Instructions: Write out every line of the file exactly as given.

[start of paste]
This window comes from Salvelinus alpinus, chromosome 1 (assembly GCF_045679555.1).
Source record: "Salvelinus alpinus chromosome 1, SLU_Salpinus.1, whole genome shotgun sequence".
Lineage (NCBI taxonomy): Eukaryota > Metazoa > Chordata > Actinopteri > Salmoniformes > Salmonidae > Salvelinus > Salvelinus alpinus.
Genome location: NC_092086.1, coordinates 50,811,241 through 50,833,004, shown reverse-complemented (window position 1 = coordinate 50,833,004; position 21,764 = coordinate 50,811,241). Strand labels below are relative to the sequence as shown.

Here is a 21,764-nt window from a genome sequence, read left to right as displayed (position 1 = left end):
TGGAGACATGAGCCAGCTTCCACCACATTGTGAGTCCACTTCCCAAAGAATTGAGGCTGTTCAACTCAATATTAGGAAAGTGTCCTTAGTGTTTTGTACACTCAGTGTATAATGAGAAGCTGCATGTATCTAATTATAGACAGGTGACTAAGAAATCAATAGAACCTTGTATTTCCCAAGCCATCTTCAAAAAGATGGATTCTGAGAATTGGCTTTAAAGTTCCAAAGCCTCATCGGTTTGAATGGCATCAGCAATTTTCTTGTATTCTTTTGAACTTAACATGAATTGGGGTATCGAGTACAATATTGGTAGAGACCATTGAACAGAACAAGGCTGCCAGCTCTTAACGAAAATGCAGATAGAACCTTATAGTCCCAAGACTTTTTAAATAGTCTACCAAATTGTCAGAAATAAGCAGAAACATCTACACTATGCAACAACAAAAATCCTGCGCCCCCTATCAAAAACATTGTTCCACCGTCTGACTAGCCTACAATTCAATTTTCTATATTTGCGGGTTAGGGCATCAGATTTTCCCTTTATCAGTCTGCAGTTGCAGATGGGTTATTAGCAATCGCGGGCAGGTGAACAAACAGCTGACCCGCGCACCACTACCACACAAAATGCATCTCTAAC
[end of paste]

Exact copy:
This window comes from Salvelinus alpinus, chromosome 1 (assembly GCF_045679555.1).
Source record: "Salvelinus alpinus chromosome 1, SLU_Salpinus.1, whole genome shotgun sequence".
Lineage (NCBI taxonomy): Eukaryota > Metazoa > Chordata > Actinopteri > Salmoniformes > Salmonidae > Salvelinus > Salvelinus alpinus.
Genome location: NC_092086.1, coordinates 50,811,241 through 50,833,004, shown reverse-complemented (window position 1 = coordinate 50,833,004; position 21,764 = coordinate 50,811,241). Strand labels below are relative to the sequence as shown.

Here is a 21,764-nt window from a genome sequence, read left to right as displayed (position 1 = left end):
TGGAGACATGAGCCAGCTTCCACCACATTGTGAGTCCACTTCCCAAAGAATTGAGGCTGTTCAACTCAATATTAGGAAAGTGTCCTTAGTGTTTTGTACACTCAGTGTATAATGAGAAGCTGCATGTATCTAATTATAGACAGGTGACTAAGAAATCAATAGAACCTTGTATTTCCCAAGCCATCTTCAAAAAGATGGATTCTGAGAATTGGCTTTAAAGTTCCAAAGCCTCATCGGTTTGAATGGCATCAGCAATTTTCTTGTATTCTTTTGAACTTAACATGAATTGGGGTATCGAGTACAATATTGGTAGAGACCATTGAACAGAACAAGGCTGCCAGCTCTTAACGAAAATGCAGATAGAACCTTATAGTCCCAAGACTTTTTAAATAGTCTACCAAATTGTCAGAAATAAGCAGAAACATCTACACTATGCAACAACAAAAATCCTGCGCCCCCTATCAAAAACATTGTTCCACCGTCTGACTAGCCTACAATTCAATTTTCTATATTTGCGGGTTAGGGCATCAGATTTTCCCTTTATCAGTCTGCAGTTGCAGATGGGTTATTAGCAATCGCGGGCAGGTGAACAAACAGCTGACCCGCGCACCACTACCACACAAAATGCATCTCTAAC